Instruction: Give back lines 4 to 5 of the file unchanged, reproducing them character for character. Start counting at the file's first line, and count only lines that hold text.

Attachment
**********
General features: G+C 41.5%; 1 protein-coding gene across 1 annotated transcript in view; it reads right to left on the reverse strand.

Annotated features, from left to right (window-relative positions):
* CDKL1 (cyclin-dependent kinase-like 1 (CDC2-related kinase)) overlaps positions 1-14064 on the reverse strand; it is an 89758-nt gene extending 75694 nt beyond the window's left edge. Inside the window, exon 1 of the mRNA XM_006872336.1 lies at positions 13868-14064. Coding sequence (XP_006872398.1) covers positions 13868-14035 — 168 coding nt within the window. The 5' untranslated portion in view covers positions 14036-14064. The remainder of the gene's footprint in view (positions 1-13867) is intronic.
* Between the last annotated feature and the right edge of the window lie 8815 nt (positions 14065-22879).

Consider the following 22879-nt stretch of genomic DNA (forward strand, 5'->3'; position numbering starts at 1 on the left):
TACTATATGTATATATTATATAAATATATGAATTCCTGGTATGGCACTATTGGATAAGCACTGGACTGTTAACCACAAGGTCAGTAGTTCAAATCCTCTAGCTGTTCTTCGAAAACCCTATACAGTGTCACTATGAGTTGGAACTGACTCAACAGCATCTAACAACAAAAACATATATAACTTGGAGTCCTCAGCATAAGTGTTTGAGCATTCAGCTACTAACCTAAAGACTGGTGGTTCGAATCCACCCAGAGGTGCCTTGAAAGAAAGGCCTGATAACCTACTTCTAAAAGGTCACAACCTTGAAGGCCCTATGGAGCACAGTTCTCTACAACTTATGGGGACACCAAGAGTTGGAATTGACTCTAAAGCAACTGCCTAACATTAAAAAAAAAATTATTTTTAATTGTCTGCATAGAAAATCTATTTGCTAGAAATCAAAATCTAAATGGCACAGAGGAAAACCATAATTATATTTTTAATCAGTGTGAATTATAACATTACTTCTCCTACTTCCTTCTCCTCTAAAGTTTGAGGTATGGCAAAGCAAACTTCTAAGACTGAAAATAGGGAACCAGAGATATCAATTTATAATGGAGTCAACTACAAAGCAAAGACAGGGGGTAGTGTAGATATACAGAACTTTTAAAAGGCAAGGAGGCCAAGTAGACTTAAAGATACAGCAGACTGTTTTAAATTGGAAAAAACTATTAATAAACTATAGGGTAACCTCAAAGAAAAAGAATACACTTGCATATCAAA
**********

* Between the last annotated feature and the right edge of the window lie 8815 nt (positions 14065-22879).

Consider the following 22879-nt stretch of genomic DNA (forward strand, 5'->3'; position numbering starts at 1 on the left):